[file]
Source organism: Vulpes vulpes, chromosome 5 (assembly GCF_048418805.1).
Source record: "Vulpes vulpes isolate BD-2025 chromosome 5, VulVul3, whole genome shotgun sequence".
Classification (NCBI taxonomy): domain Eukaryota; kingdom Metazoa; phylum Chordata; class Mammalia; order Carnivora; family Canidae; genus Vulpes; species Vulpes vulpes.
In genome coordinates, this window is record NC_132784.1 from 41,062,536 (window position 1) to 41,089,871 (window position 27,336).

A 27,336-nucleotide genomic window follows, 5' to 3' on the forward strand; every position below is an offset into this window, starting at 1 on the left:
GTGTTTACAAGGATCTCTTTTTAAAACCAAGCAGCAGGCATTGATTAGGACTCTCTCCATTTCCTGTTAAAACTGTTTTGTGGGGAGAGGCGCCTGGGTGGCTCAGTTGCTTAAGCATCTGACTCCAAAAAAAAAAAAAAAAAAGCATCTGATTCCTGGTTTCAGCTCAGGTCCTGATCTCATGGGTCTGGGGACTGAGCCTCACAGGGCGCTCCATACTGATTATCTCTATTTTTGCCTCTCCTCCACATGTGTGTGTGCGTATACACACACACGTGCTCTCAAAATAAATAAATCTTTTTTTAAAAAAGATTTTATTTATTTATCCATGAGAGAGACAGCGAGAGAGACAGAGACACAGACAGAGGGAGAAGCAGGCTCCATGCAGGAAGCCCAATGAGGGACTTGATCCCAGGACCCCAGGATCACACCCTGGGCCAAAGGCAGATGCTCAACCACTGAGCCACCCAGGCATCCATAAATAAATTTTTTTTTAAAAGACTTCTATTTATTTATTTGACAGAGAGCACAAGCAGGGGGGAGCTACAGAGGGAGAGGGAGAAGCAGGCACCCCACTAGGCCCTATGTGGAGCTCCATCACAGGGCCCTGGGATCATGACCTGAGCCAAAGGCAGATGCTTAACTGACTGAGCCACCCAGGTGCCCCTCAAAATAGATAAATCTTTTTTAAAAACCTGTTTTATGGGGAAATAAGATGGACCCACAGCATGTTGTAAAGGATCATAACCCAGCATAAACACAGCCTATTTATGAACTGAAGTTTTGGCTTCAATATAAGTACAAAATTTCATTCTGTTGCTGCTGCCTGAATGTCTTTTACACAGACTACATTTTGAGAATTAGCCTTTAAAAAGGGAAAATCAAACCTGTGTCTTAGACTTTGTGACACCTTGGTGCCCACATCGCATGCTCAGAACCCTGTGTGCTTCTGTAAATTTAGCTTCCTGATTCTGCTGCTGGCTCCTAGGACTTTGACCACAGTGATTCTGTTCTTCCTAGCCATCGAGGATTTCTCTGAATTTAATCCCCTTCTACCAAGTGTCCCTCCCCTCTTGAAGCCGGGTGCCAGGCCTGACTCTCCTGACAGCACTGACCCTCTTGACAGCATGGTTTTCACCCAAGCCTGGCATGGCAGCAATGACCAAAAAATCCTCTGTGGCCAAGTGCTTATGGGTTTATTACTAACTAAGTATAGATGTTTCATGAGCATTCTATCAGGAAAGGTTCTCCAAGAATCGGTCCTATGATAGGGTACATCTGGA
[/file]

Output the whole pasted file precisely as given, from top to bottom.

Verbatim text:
Source organism: Vulpes vulpes, chromosome 5 (assembly GCF_048418805.1).
Source record: "Vulpes vulpes isolate BD-2025 chromosome 5, VulVul3, whole genome shotgun sequence".
Classification (NCBI taxonomy): domain Eukaryota; kingdom Metazoa; phylum Chordata; class Mammalia; order Carnivora; family Canidae; genus Vulpes; species Vulpes vulpes.
In genome coordinates, this window is record NC_132784.1 from 41,062,536 (window position 1) to 41,089,871 (window position 27,336).

A 27,336-nucleotide genomic window follows, 5' to 3' on the forward strand; every position below is an offset into this window, starting at 1 on the left:
GTGTTTACAAGGATCTCTTTTTAAAACCAAGCAGCAGGCATTGATTAGGACTCTCTCCATTTCCTGTTAAAACTGTTTTGTGGGGAGAGGCGCCTGGGTGGCTCAGTTGCTTAAGCATCTGACTCCAAAAAAAAAAAAAAAAAAGCATCTGATTCCTGGTTTCAGCTCAGGTCCTGATCTCATGGGTCTGGGGACTGAGCCTCACAGGGCGCTCCATACTGATTATCTCTATTTTTGCCTCTCCTCCACATGTGTGTGTGCGTATACACACACACGTGCTCTCAAAATAAATAAATCTTTTTTTAAAAAAGATTTTATTTATTTATCCATGAGAGAGACAGCGAGAGAGACAGAGACACAGACAGAGGGAGAAGCAGGCTCCATGCAGGAAGCCCAATGAGGGACTTGATCCCAGGACCCCAGGATCACACCCTGGGCCAAAGGCAGATGCTCAACCACTGAGCCACCCAGGCATCCATAAATAAATTTTTTTTTAAAAGACTTCTATTTATTTATTTGACAGAGAGCACAAGCAGGGGGGAGCTACAGAGGGAGAGGGAGAAGCAGGCACCCCACTAGGCCCTATGTGGAGCTCCATCACAGGGCCCTGGGATCATGACCTGAGCCAAAGGCAGATGCTTAACTGACTGAGCCACCCAGGTGCCCCTCAAAATAGATAAATCTTTTTTAAAAACCTGTTTTATGGGGAAATAAGATGGACCCACAGCATGTTGTAAAGGATCATAACCCAGCATAAACACAGCCTATTTATGAACTGAAGTTTTGGCTTCAATATAAGTACAAAATTTCATTCTGTTGCTGCTGCCTGAATGTCTTTTACACAGACTACATTTTGAGAATTAGCCTTTAAAAAGGGAAAATCAAACCTGTGTCTTAGACTTTGTGACACCTTGGTGCCCACATCGCATGCTCAGAACCCTGTGTGCTTCTGTAAATTTAGCTTCCTGATTCTGCTGCTGGCTCCTAGGACTTTGACCACAGTGATTCTGTTCTTCCTAGCCATCGAGGATTTCTCTGAATTTAATCCCCTTCTACCAAGTGTCCCTCCCCTCTTGAAGCCGGGTGCCAGGCCTGACTCTCCTGACAGCACTGACCCTCTTGACAGCATGGTTTTCACCCAAGCCTGGCATGGCAGCAATGACCAAAAAATCCTCTGTGGCCAAGTGCTTATGGGTTTATTACTAACTAAGTATAGATGTTTCATGAGCATTCTATCAGGAAAGGTTCTCCAAGAATCGGTCCTATGATAGGGTACATCTGGA